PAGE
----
Canada, Senate Debates, “Vacancies in the Senate”, 5th Parl, 4th Sess, (3 May 1886)

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Date: 1886-05-03
By: Canada (Parliament)
Citation: Canada, Senate Debates, 5th Parl, 4th Sess, 1886 at 328-350.
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That an humble Address be presented to
Hie Excellency the Governor (ieneral, eXpressing
the opinion that it is not in the publie
interest that any more vacancies in the SentoB
arising from death or any other cause, eho
be filled, until the people of the Dommitlif
have had an opportunity, at the next enee
election, to express their views respecting fbe
constitution of the Senate.
He said: I believe I shall best Con
sult the convenience and the pleasure O
the House by being as brief as I possiblY
can in bringing this motion to its notice.
I am sure that the House will tyday
discuss this important question froIn. e
higher standpoint, from the standPOint
that under the Confederation Act the
Senate of the Dominion was designed to
be a high judicial body. Such mas the
purpose of the framers of the Corfederation
Act, designing it to be a safe-guard to
prevent all maladministration fromn either
the one or the other of the two great
political parties of the country. wheD
the Senate acts as a partisan body it fai
to fulfil its mission to the country.
regarding the past appointments to tb’s
Chamber, every une must admit tbSt
those selected have been the promlinen
men of their respective districts.
those very men been elected by the peoP.
we should then have had the Senate
accord with public sentiment. I ne
not weary the House by gomg over group 1
which is familiar to every one. We
know how the Senate has become allost
entirely composed of Conservative ern
bers. Have we not found the leader o
the Governinent, and the so termed leader
of the Opposition for some years Con
plimenting each other in debate. sueh
conduct explains itself. It requires no
comment from me. When the senior
member from Halifax, Senator power, 0 .
of the most industrious members of tlis
House, tries to do his duty, he generallY

neets ‘with much interruption. It
“ýnot be expected that the enlightened
People of a rising country such as this is
WlIpermit this peculiar state of things
.,0 gon : and would it not be more
8nified and more graceful for this august
tbhoed y to take the initiative to day in aiding people to have Parliament framed anld formed so as to secure for them faithfui,
wise, and honest administration of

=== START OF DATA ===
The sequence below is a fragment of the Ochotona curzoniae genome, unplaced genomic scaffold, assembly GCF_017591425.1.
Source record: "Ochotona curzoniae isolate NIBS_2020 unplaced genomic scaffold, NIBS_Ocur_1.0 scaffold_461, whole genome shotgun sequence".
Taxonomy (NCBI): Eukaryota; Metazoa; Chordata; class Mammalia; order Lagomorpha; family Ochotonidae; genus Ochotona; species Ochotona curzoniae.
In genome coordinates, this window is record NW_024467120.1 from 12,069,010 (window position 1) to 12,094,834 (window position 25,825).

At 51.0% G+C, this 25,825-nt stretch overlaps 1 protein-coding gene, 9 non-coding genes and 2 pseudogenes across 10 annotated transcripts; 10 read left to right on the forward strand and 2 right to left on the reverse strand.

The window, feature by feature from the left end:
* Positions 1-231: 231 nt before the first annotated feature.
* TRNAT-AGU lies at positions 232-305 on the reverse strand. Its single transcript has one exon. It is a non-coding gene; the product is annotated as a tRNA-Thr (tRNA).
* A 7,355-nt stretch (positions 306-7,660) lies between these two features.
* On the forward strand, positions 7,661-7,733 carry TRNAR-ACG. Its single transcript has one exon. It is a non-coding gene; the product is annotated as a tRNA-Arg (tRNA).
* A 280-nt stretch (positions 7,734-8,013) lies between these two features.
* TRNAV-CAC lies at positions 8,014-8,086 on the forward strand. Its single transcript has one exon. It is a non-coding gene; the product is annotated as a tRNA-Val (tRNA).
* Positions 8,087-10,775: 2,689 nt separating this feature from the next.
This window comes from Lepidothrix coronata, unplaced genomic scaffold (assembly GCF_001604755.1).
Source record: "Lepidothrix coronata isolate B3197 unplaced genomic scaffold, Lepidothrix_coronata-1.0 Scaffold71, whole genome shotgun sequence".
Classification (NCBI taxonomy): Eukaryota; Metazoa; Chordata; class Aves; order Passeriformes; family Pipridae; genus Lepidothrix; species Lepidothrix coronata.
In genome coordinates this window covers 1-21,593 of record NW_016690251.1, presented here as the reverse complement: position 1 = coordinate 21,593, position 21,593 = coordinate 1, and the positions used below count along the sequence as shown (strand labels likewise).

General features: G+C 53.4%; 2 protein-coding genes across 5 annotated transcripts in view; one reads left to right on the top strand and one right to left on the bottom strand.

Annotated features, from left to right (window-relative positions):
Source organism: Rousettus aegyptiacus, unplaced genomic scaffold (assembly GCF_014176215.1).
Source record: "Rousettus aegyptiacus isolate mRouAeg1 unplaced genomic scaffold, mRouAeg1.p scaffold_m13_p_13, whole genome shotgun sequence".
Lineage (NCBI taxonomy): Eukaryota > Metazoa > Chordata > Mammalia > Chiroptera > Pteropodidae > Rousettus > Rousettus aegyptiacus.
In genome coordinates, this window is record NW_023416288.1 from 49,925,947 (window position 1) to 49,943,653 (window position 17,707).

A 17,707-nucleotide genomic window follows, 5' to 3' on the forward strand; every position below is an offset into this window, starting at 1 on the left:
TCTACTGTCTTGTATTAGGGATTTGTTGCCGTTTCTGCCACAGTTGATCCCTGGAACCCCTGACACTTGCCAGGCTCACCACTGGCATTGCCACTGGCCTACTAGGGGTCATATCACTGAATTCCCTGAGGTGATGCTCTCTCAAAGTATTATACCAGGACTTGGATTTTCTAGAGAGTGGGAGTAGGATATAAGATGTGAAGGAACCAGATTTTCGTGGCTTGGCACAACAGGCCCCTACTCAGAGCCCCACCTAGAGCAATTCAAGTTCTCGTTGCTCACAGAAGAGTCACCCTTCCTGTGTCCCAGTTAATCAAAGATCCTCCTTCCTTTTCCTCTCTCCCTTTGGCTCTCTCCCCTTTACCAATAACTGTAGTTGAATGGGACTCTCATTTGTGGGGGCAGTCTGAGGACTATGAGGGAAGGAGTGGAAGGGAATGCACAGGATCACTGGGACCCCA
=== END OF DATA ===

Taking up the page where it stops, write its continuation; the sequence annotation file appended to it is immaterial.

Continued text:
eir public affairs ? If ever there was
a People upon earth that deserve to be well
9Oerned, it is the people of this
hOninion. What a bright picture of
huinan life we behold in the rural districts
Of the Province of Quebec-tbeir beauti-

speaking people representation in the Ca”
inet in this House, and at the sanie tilne
pronouncing that they will not do it.
that treating the minority with the respeC
and consideration to which they art
entitled ? I say no. Neither is
an acknowledgement of the services
which the Province of QuebeC h
rendered to the Government of the day’
It cannot be denied that the presen t
ministry owe their position to the Province
of Quebec ; still that is the way we art
treated. I thank the hon. member frOr
Woodstock for having brought this mlltter
before the House, because I would ‘
have ventured to speak on this questi,
of dur rights had not this motion afford
me an opportunity to say a few words.
would have the Government renenbem
there is a Province of Quebec; that there
are in that Province two official language
and that both languages have a right to
represented on the Treasury benches
HON. MR. POWER-I think it iS
be regretted that the hon. gentleman frO
Woodstock should have given this flot
of motion without any consultation, asthe
as I am aware, with any member off this
House. In order that a resolution oete
sort should be productive of a debare
which would be of much value,. ther
should be consultation and preparatiofiS tohe
the part of other members to discuss
question. I took the liberty to sec
the hon. gentleman’s motion sinipIY b’
cause I thought it was, on the whOe a
move in the right direction. If I had
Vacancies [MAY 3, 1886] in ,te Senate.
been asked to draw up a resolution of that
Character myself, it might not have been
Worded perhaps in the isame way ; but
sUbstantially the resolution is one which
“Àm)y opinion deserves our support.
4his House at the present time is com-
POsed of about three-fourths Conservatives
and one-fourth Liberals and Inde-
Pendents. The hon. gentleman’s
resolution, as I understand it, simply
Proposes that during the short time which
1a to elapse before the next general election
this disproportion shall not be IIcIeased, and that is not an unreasonable
otion. What good will be done to the
country or to Parliament by a further
nlicrease of the disproportion between
the two parties in this Chamber ? I do not
think that any hon. gentleman can point to,